The successor to the v-Konstrukt line, PUMA unveiled the PowerCat nearly two weeks ago in a Black / White / Lime colourway.
New technology and new branding were evident as PUMA tried to intergrate engineering with comfort. Have they succeeded? This is what Kyle made of them…..
The v-Konstrukt range wasn’t world-renowned for offering its wearer a phenomenal fit, but if there’s one thing that the PowerCat brings to the table that its predecessor did not, it is that professional fit.
Having shifted the emphasis away from protection and durability, PUMA has run the off-centred lacing system further down the boot than the v-Konstrukt III, stopping at a similar distance down the foot to the T90 Laser III. This extra lacing gives a really satisfying, snug fit across the top of the boot.
Much has been said of the wider fit of the boot in days after its release, but it’s not something that I felt was especially prevalent. This is partially due to the lacing running so far down the boot allowing for an adjustable fit, but mostly, I feel, for the design of the toe-end of the boot, which is a dead-ringer for the fondly-remembered v1.06!
Getting a team mate (who’s always found boots less accommodating to his wider feet) to try on the boot, he undid the optional top row of laces and found the boot just as accommodating as I had found it. The upper has a lot of give to it, as such, he found the boot to give a very sock-like fit, and didn’t feel the sole underneath to be too thin and unsupportive.
Comfort across the first couple of wears was also a big step forward for the range. As we mentioned in the v-Kon III test a few months ago, a combination of the loose fit, plastic shielding and treated leather made the boot stiff and unresponsive on the first few wears, which led to some rubbing on the outside of the foot and the ankle. PUMA put this improvement in wearability down to the new PowerLast system (an evolution of the AptoLast system); common sense however, would suggest it’s the super-soft leather upper and lack of plastic shielding on the outsole!
If there’s one aspect that you’d expect the PowerCat to fall a little short of its older siblings, it would be here. The v-Konstrukt II was aimed at giving players protection for their feet, and the v-Kon III was described as ‘Tank-Like’ by many. The PowerCat' is billed as power over protection, and has lost that really solid feel from the line it replaced, instead fitting like a slightly looser v1.06.
That’s not to say the PowerCat is a slouch though. The leather upper might not offer too much protection against stamps and studs, but it certainly doesn’t feel like it will rip any time soon. Coupled with the fact that the boot is nice and waterproof, it will certainly stand up to the rigors of the game.
The heel counter has also had a bit of a trim, rather than wrapping round the heel and extending to the navilcular (The bone that sits in front of the ankle) it now extends from the soleplate, cups the heel and covers the very bottom of the Achilles tendon.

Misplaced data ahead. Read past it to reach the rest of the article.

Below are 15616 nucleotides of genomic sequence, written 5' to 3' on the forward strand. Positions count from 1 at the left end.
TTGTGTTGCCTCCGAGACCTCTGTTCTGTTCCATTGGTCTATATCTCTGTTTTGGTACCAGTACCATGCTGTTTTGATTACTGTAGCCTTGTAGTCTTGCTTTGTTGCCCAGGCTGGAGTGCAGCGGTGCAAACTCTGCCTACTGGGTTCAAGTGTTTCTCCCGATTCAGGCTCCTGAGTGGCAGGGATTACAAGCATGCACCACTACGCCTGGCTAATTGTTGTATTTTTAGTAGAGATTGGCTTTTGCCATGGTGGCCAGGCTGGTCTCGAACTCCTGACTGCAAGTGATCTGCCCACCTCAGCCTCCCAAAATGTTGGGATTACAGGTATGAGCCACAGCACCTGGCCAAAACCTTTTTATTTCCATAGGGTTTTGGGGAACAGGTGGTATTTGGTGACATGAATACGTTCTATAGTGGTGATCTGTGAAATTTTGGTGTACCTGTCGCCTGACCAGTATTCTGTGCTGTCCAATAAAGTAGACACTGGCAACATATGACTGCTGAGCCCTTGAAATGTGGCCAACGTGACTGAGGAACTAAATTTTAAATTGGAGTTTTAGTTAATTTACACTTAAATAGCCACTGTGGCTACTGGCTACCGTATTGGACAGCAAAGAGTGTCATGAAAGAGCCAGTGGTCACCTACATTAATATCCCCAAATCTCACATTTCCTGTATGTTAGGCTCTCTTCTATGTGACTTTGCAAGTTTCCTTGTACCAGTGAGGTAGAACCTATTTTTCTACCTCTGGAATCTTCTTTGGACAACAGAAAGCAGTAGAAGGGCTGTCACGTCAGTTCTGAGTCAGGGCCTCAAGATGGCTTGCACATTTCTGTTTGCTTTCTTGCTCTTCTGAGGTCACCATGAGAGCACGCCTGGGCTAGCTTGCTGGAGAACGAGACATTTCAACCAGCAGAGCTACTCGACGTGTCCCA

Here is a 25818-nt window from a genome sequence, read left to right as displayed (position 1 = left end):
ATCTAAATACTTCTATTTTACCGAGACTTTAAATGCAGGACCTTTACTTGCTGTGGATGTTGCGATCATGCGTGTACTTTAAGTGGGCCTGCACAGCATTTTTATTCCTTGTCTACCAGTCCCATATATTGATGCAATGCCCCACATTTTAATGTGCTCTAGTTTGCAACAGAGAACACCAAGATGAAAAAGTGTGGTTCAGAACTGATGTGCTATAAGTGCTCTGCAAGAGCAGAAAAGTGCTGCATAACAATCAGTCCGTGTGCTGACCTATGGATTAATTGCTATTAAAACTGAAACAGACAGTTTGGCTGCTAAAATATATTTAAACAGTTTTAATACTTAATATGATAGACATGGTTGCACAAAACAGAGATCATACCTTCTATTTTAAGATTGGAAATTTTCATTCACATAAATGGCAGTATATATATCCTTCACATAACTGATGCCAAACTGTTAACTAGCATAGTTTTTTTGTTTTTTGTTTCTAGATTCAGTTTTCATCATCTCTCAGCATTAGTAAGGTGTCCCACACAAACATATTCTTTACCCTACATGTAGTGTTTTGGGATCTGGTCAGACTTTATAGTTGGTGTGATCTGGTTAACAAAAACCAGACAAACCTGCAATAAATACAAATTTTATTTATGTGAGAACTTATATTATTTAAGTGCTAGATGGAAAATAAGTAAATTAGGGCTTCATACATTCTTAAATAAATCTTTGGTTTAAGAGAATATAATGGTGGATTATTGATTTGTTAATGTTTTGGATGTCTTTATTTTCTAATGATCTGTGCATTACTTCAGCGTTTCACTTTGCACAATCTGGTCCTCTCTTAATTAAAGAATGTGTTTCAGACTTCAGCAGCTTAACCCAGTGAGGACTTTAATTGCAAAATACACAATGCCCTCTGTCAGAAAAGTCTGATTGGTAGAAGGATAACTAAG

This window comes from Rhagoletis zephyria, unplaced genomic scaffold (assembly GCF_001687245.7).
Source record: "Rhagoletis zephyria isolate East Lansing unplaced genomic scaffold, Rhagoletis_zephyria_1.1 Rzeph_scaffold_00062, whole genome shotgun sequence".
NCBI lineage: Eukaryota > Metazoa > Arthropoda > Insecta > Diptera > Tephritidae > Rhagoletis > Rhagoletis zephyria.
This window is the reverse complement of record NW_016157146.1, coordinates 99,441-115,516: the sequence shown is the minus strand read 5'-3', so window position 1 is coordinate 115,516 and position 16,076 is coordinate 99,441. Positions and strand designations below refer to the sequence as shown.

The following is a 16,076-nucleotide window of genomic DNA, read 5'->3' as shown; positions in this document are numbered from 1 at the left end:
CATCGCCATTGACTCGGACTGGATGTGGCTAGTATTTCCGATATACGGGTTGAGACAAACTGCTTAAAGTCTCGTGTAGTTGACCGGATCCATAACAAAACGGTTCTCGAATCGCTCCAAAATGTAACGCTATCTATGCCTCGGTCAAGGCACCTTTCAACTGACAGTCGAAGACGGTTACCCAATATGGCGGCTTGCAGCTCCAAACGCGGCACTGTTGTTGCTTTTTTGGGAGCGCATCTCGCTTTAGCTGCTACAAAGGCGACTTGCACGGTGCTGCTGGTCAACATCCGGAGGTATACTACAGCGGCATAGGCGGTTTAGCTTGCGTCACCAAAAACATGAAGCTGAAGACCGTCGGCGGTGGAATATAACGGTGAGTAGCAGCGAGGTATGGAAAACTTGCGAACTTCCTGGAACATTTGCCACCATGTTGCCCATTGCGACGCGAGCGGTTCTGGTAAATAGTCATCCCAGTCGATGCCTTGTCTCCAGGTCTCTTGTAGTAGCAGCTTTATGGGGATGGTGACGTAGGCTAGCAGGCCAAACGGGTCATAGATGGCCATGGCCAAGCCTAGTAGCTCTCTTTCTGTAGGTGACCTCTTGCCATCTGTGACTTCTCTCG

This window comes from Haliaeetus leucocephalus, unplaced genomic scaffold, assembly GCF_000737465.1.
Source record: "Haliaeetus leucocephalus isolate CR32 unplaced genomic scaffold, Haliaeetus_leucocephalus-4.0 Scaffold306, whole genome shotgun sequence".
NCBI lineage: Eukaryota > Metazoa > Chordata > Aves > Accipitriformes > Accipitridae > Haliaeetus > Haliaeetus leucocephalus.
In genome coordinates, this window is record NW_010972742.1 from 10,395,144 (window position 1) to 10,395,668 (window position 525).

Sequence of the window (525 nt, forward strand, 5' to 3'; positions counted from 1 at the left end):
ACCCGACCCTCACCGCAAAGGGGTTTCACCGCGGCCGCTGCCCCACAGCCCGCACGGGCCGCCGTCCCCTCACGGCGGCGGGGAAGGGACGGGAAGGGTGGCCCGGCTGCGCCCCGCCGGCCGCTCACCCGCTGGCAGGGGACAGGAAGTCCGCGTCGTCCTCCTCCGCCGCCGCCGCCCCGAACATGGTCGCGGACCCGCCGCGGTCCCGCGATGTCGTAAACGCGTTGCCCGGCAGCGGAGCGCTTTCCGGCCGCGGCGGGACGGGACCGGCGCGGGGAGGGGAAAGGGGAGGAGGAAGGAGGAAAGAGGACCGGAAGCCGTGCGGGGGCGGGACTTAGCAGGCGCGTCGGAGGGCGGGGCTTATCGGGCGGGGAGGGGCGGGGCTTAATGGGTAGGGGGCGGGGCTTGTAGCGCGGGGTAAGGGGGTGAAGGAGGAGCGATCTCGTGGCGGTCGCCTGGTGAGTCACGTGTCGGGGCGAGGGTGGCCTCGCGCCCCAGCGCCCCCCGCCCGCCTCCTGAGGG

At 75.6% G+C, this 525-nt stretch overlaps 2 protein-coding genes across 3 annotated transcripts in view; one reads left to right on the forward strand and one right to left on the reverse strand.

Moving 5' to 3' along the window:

Playing in the PowerCat is a genuinely exciting experience, offering a combination of ideals that are rare to find. The boot is fantastically light for a ‘Power’ boot – especially a leather one. The upper is a touch thinner than the leather on the King XL, and gives a nice feel for the ball on the instep.
The 3D Power Shooting Technology (hereby abbreviated to 3D PST, for my fingers sake!) is a sharp contrast to the leather around it. Whereas the rest of the upper is soft and supple, the 3D PST is very firm – meaning a lapse in concentration can sometimes lead to the ball ricocheting of this firm surface, especially when taking a ball from height.
While on the subject of the 3D PST, this is the area that many people want to know: does it work? For once – I have to say yes, it does. The reason being is that it doesn’t claim to offer swerve, bend or accuracy; it says that if you hit the ball with this part of the foot you will get more power than you would with another boot. And the science is pretty simple, if you throw a ball onto a concrete floor it’ll bounce higher than it would off of a carpet. It’s very similar to the idea behind the CTR360’s PassPad, or even a really, really toned-down version of Concave’s choice of material.
The result is a nice big area (extended even further thanks to the offset lacing) down the front and instep of the boot, with these bizarre ‘steps’ of ridges down it, which feels very satisfying to hit the ball off – both for crossing and shooting. The odd step-like arrangement of these ‘gills’ is presumably so that the area doesn’t have to bend and crease unnaturally when the toes bend whilst running.
PUMA has taken a big gamble on the PowerCat – they’ve dropped their focus on player protection in an attempt to take a bite out of the huge Predator/Laser market share. But in doing so, they’ve created an unusual hybrid.
They’ve intentionally dropped one of the best ‘power’ features of the v-Konstrukt line – the DuoFlex technology, which incidentally is similar to the Powerspine on the Predator_X.
But despite its unorthodox background, the PowerCat is a great boot. Light, comfortable straight out the box, and arguably the best-looking boot that PUMA has made since the King XL; the PowerCat has plenty going for it.' The 3D PST might not be to some people’s tastes, but it is an effective alternative for those who miss the classic raised ‘rings’ of the T90 Laser range, or are disappointed at the ‘low-profile’ nature of the Predator_X’s swerve technology.
My only fear for this boot is that it will be dismissed as too lightweight by people who favour ‘Power’ boots, and get bypassed for the v1.10 by players looking for a PUMA speed boot.